To make this litigation arena of even more interest to the practitioner, attorneys may find themselves plaintiffs one week seeking to enforce covenants and protect trade secrets, and defendants the next seeking to invalidate restrictions and demonstrate that alleged trade secrets are illusory.
These equitable concepts, and their corollary of fiduciary obligations, actually pre-date the development of the English common law. Indeed, Saints Matthew and Luke speak to this in The New Testament - that a man cannot serve two masters, for "either he will hate the one, and love the other; or else he will hold to the one, and despise the other."
There are always new things on the horizon, whether legislative, regulatory or judge-made law (as was sexual harassment, originally). As to other litigation, we remain a largely at-will employment environment (as opposed to a just cause for termination workplace in most other developed countries), but creative plaintiffs' attorneys continue to plug away at creating exceptions in contract (such as oral promises in hiring), and tort (fraud, public policy, wrongful discharge).
While class action litigation in sex, race, age (and Fair Labor Standards) matters grab the headlines, individual cases continue to vex employers as well. Though the Americans with Disabilities Act has not spawned the cataclysmic results predicted when President Bush (pere) signed the ADA into law in the Rose Garden amidst hundreds of handicapped workers, it remains an effective challenge to every employer to properly and reasonably accommodate the workplace. And as the Boomers remain in the workforce, we will see more age claims as well, even though courts have been sympathetic to a company's "stray remarks" that might otherwise reflect discriminatory intent.
Increasingly, we are called upon to conduct corporate investigations in conjunction with an alleged discriminatory matter, or a corporate governance issue. Boards are more attuned than ever to fiduciary and ethical obligations, whether or not the client is publicly traded.
Many of our clients are turning to mediation for dispute resolution, and courts and the EEOC and the NLRB have embraced the procedure. We have trained partners and associates in these skills to good effect, and positive results.
Our firm has also been recognized for our great strides in diversity hiring and retention. It's good for the profession and our firm, and smart business with our clients.
Lest we forget, labor organizations have stepped up resources and activity particularly in the health care field. Companies must remember to be a good employer, pay at least market wages and benefits, be fair, and provide a "happy shop" (with a nod to Justice Stewart, you know it when you see it). Prophylactic labor relations is always prudent, and worth every penny.
Our area of the law is one of the most dynamic, and you simply must stay on top of developments. I remember reading Bill Bradley's A Sense of Where You Are when I was a budding hoop devotee, and he said if you were not practicing, someone else was, and would be better prepared than you when you met him on the court.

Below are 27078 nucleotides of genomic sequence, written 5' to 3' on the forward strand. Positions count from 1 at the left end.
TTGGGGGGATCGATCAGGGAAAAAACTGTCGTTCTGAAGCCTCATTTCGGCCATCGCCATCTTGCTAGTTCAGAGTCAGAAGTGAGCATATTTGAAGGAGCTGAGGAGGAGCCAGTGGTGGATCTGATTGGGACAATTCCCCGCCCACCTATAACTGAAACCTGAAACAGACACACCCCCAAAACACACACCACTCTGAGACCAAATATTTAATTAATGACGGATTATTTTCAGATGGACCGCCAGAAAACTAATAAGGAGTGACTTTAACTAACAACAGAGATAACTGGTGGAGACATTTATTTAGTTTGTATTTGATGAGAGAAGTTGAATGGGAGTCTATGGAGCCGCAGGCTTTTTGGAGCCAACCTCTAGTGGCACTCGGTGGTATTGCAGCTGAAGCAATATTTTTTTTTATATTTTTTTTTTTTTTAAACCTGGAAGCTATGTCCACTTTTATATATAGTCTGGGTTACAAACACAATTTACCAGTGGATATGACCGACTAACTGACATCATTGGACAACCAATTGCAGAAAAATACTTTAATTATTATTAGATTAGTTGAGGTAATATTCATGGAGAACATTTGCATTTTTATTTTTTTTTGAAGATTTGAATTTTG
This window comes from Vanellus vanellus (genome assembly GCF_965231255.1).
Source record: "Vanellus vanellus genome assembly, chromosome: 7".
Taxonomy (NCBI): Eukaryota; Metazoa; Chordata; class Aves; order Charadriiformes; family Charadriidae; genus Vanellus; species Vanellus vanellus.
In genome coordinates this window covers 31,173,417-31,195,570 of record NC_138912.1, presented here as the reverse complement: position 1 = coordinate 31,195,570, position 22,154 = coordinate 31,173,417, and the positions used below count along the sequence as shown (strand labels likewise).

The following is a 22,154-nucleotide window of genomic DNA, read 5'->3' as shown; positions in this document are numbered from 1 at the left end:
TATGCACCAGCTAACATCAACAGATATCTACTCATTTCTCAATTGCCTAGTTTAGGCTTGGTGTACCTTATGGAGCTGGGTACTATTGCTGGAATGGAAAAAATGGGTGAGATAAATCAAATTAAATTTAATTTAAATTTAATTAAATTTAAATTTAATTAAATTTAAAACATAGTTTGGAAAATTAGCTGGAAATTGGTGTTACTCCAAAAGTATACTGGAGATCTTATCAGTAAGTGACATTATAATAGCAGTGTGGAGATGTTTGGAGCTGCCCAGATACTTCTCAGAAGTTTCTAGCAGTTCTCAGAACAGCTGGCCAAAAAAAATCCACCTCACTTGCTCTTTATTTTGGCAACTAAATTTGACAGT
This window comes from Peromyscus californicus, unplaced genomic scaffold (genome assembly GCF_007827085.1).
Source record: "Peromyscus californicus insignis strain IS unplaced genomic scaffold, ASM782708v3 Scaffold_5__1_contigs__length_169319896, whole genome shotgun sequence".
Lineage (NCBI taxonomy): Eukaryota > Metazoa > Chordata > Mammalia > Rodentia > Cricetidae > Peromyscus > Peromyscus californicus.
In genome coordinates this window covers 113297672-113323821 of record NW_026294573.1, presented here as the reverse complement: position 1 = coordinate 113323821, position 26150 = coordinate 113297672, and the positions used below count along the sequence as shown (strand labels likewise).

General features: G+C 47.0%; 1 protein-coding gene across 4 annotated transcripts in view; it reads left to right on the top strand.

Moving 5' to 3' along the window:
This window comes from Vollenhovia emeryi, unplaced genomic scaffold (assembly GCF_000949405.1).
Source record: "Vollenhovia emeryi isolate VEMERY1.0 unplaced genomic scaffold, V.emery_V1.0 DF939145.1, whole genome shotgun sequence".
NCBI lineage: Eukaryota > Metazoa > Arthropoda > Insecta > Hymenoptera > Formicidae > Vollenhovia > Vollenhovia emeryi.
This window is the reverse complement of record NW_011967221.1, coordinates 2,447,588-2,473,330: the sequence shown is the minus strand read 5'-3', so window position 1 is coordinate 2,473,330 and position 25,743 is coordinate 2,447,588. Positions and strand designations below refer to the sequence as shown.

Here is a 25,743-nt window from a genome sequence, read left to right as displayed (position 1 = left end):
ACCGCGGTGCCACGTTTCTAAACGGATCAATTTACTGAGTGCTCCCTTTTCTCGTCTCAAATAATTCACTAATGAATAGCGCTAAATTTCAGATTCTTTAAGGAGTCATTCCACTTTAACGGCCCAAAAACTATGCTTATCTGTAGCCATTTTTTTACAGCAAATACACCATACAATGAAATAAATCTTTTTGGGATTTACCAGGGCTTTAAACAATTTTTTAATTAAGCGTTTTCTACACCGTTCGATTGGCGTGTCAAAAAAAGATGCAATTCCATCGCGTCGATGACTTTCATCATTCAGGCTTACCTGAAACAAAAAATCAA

Take blogging in the workplace, for instance. Is it misconduct or "free speech?" Only a couple of years ago companies had only a vague idea of blogs. Now, whole departments and consulting firms are devoted to managing blogs, including "watch your back" services to combat industrial sabotage. Employees who have been "dooced" (terminated for an offensive blog) are suing in increasing numbers. The first management reaction, to ban blogs concerning the company, will likely violate not only NLRB law regarding concerted activities, but also individual state laws protecting "off-duty" recreational activity, such as New York's Labor Law, Section 201-d.
And the EEOC continues enforcement of retaliation actions as an independent cause of action against companies which, while they may not have violated the rights of a member of a protected category in the first instance, are alleged to have retaliated against them in lack of promotions, job assignment and pay adjustments, for asserting their underlying rights in the first instance.
And on December 1 of this year new provisions of the Federal Rules of Civil Procedure go into effect regarding e-discovery that place new responsibilities on clients and their outside attorneys regarding compliance in the identification, retrieval and exchange of documents stored electronically. Again, we are fully engulfed in the information age.
Editor: What about employer accommodation of religion in the workplace?
Coleman: Religious proselytizing in the workplace has become a vexing issue, and there is an upsurge in litigation involving the rights of returning veterans to their previous employment positions and status. And new legislative and regulatory developments are keeping benefits lawyers busy.
Editor: Is there anything that you would like to add?
Coleman: We are a litigious society, and employees are aware of their myriad rights, whether common law, legislative, regulatory or developing as we speak, and they are not afraid of protecting or expanding those rights. It's our responsibility to be pro-active with our clients in spotting issues and potential problems, and resolving them. But if litigation results, to use our judgment and experience to bring home a win for the client.
Published November 1, 2006.